International
Tables for Crystallography Volume A Spacegroup symmetry Edited by Th. Hahn © International Union of Crystallography 2006 
International Tables for Crystallography (2006). Vol. A, ch. 5.2, p. 86

Symmetry operations are transformations in which the coordinate system, i.e. the basis vectors a, b, c and the origin O, are considered to be at rest, whereas the object is mapped onto itself. This can be visualized as a `motion' of an object in such a way that the object before and after the `motion' cannot be distinguished.
A symmetry operation transforms every point X with the coordinates x, y, z to a symmetrically equivalent point with the coordinates , , . In matrix notation, this transformation is performed byThe matrix W is the rotation part and the column matrix w the translation part of the symmetry operation . The pair (W, w) characterizes the operation uniquely. Matrices W for pointgroup operations are given in Tables 11.2.2.1 and 11.2.2.2 .
Again, we can introduce the augmented matrix (cf. Chapter 8.1 ) The coordinates , , of the point , symmetrically equivalent to X with the coordinates x, y, z, are obtained by or, in short notation, A sequence of symmetry operations can be obtained as a product of matrices .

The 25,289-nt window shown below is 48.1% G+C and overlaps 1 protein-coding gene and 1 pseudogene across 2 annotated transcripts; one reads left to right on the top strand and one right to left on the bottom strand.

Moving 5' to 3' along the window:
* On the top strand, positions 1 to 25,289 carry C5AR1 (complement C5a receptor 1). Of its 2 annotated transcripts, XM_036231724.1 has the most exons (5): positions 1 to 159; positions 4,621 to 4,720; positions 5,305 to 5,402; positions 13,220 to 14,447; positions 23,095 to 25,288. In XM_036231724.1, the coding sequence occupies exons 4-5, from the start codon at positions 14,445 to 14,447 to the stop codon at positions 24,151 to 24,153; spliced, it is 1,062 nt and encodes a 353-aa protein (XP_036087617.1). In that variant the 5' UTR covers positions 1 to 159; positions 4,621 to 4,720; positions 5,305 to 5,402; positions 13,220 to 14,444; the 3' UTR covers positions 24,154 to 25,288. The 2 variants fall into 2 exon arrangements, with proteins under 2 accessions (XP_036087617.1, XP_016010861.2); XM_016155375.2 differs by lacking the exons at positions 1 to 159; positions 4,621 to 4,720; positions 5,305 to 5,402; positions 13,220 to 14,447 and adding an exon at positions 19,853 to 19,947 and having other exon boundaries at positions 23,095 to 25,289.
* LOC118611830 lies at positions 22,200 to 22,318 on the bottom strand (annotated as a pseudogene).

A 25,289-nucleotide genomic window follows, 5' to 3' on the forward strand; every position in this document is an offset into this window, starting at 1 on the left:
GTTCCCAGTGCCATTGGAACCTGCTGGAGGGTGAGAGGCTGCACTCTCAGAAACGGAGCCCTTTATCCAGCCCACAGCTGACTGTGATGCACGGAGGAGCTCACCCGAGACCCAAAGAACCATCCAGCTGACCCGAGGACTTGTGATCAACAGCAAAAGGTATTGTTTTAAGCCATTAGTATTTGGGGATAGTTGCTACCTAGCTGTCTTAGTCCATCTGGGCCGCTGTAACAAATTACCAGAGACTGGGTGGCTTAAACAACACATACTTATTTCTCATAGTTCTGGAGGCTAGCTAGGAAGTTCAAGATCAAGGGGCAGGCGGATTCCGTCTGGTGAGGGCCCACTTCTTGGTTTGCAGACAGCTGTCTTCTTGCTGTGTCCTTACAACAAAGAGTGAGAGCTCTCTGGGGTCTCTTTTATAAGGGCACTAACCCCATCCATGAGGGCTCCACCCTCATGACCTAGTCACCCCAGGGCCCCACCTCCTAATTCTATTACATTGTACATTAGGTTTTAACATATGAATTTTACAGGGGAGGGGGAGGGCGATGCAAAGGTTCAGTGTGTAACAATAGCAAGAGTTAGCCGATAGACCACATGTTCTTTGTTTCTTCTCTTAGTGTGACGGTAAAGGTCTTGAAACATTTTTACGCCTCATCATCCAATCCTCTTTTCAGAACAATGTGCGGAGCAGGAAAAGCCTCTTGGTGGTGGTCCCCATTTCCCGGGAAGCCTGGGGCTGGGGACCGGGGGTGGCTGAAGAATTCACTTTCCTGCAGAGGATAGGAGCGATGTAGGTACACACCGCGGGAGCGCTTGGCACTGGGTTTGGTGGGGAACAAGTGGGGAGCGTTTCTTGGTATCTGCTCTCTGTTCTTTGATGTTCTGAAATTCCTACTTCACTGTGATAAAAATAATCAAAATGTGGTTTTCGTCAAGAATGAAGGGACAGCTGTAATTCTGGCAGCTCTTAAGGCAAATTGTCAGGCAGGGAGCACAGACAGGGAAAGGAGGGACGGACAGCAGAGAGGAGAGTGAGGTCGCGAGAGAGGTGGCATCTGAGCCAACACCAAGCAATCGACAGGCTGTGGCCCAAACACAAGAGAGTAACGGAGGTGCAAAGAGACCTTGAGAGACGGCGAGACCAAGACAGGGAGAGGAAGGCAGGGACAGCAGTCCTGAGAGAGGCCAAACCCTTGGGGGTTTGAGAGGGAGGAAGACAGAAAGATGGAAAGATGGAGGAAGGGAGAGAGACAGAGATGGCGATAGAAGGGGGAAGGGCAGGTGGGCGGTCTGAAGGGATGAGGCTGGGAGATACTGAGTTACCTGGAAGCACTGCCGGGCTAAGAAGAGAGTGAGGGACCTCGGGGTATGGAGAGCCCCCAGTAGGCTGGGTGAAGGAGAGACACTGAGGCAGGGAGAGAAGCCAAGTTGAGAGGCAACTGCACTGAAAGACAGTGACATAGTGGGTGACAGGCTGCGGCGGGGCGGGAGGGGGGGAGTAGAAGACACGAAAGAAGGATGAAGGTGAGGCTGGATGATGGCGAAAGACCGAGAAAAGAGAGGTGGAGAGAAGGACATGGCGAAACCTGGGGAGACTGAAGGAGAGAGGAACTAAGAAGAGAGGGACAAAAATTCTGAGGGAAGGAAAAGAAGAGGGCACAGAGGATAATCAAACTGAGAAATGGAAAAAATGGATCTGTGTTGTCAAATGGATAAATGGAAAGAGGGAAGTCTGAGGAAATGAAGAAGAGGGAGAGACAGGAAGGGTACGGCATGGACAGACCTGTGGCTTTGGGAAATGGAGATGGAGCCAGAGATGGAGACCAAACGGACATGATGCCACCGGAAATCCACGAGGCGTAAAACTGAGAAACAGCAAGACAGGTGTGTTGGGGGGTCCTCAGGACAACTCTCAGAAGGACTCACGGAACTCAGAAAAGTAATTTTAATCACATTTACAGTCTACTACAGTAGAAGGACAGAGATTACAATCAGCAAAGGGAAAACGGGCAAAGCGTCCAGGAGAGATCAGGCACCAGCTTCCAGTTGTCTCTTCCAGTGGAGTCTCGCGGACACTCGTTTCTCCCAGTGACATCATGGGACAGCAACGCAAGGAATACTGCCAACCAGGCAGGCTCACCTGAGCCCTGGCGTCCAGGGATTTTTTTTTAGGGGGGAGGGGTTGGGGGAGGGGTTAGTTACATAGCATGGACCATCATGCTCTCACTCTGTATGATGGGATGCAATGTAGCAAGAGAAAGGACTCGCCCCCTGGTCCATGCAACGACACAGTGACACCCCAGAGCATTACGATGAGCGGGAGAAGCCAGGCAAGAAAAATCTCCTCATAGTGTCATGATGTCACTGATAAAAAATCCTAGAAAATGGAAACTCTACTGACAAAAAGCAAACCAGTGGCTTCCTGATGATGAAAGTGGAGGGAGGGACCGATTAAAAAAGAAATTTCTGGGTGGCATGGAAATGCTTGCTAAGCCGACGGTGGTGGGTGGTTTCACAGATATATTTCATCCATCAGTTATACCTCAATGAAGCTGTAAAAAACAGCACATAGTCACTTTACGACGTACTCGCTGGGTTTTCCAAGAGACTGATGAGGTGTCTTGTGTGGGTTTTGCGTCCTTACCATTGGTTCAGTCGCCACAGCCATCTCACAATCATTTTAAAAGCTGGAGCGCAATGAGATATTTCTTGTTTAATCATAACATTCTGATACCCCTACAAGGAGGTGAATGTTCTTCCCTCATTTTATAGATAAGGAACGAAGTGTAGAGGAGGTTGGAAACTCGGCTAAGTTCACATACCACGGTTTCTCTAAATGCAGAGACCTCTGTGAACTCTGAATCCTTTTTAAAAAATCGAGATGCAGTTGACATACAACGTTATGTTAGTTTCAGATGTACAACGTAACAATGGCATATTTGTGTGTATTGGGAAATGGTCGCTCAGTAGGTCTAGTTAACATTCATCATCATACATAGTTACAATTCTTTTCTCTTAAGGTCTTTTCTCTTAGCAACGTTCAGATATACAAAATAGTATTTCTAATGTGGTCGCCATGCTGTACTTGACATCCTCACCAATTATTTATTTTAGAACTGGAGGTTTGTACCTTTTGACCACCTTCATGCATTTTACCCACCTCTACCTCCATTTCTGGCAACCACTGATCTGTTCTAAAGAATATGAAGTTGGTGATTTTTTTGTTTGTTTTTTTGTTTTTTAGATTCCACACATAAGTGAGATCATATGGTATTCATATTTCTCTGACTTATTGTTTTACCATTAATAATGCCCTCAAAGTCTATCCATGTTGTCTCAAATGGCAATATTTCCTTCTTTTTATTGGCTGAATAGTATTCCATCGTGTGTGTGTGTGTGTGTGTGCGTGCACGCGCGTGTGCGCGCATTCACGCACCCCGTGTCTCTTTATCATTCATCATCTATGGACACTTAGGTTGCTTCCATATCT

An affine transformation of the coordinate system transforms the coordinates of the starting point as well as the coordinates of a symmetrically equivalent pointThus, the affine transformation transforms also the symmetryoperation matrix and the new matrix is obtained by
Example
Space group (85) is listed in the spacegroup tables with two origins; origin choice 1 with , origin choice 2 with as point symmetry of the origin. How does the matrix of the symmetry operation 0, 0, z; 0, 0, 0 of origin choice 1 transform to the matrix of symmetry operation , , z; , , 0 of origin choice 2?
In the spacegroup tables, origin choice 1, the transformed coordinates are listed. The translation part is zero, i.e. . In Table 11.2.2.1, the matrix W can be found. Thus, the matrix is obtained:
The transformation to origin choice 2 is accomplished by a shift vector p with components , , 0. Since this is a pure shift, the matrices P and Q are the unit matrix I. Now the shift vector q is derived: . Thus, the matrices and are By matrix multiplication, the new matrix is obtained: If the matrix is applied to x′, y′, z′, the coordinates of the starting point in the new coordinate system, we obtain the transformed coordinates , , , By adding a lattice translation a, the transformed coordinates are obtained as listed in the spacegroup tables for origin choice 2.